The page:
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Mixing daylight & tungsten


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#1 Ashley Barron

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Posted 14 October 2008 - 09:10 PM

Hi there,

I'm going to be shooting a 2 hander scene with a couple in a bedroom. We're going for the Last Tango in Paris method of mixing daylight and tungsten light.

I've observed the way in the film, the oranges are hitting the actors even if there isn't much motivation for it. I think that there is obviously reflection motivated from the orange walls, but in the scene where the image below is from, the window behind Brando is daylight while the light on him (which seems like a sunset simulation) is tungsten but the direction it's coming from (which they show in the scene) has daylight temp light coming through.

This confuses me as to how Storaro got the motivation for his lighting. Is it, therefore, ok to play around with positioning of sources even if they, in theory don't simulate what it would be in reality?

So, if I have the 2 characters in bed, would it work to have one in daylight while the other being kicked by tungsten (the tungsten being motivated from another window off screen). Or would it work if the room is divided by the two light temps - one half is in daylight from one supposed window, while the other is shining the sunset/sunrise from another supposed window. So, similar to that of Last Tango. The only difference is that they had actual different rooms to make this contrast.

I hope i'm not confusing anyone. I'm shooting tomorrow, so any help would be really appreciated.

Thanks so much,
Ashley.
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#2 Ashley Barron

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Posted 14 October 2008 - 09:37 PM

Sorry, forgot to add the references:

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#3 Mike Williamson

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Posted 15 October 2008 - 02:34 AM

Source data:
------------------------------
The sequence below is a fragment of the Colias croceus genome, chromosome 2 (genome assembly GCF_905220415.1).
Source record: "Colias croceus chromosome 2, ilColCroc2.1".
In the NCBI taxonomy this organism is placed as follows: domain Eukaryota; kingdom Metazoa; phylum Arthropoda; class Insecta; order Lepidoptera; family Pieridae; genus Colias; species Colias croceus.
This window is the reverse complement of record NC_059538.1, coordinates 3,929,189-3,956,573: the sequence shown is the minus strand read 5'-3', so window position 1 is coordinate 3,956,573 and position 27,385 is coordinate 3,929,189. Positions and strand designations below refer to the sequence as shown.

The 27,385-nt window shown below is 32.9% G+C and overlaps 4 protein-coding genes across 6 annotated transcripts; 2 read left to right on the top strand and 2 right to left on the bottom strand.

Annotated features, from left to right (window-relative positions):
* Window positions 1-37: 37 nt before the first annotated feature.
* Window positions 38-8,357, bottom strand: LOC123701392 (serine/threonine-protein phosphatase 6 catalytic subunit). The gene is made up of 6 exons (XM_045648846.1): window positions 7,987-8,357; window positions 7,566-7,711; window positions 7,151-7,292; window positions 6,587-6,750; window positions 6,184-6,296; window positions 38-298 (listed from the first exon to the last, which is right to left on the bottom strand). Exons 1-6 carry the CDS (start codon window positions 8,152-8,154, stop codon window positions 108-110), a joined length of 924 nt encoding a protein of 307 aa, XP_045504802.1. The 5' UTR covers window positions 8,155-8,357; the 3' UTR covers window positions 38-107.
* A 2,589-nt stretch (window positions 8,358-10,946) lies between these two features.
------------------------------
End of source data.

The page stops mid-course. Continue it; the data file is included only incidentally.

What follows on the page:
Looking at the reference stills (and trying to remember the last time I watched the DVD), the color of the light hitting Brando and the lighting playing through the window look very close in color temperature to my eye. If they're not quite the same, the difference is far more subtle than you will get from mixing tungsten light with actual daylight.

My guess is that the main color difference comes from the actual color of the shears on the window, maybe the light coming through that window is very slightly less warm, hard to tell exactly from the smaller stills.

If you're trying to recreate this look tomorrow, my advice would be to try and get big tungsten lights and dim them down, matching the amount of dimming between lights playing through the window and any lights on the actors (thereby matching the color temperature). If you can't dim anything, use a light grade of warming gel on everything, probably 1/4 CTO would work. If you have any actual daylight (and this isn't being done on a stage somewhere), gel the windows with full CTO to match your tungsten lamps. All this is assuming you're using tungsten stock or a tungsten white balance if it's a digital camera.

Mixed lighting can be great and naturalistic, but I don't think it's going to get you this look. Best of luck, hope the shoot goes well!
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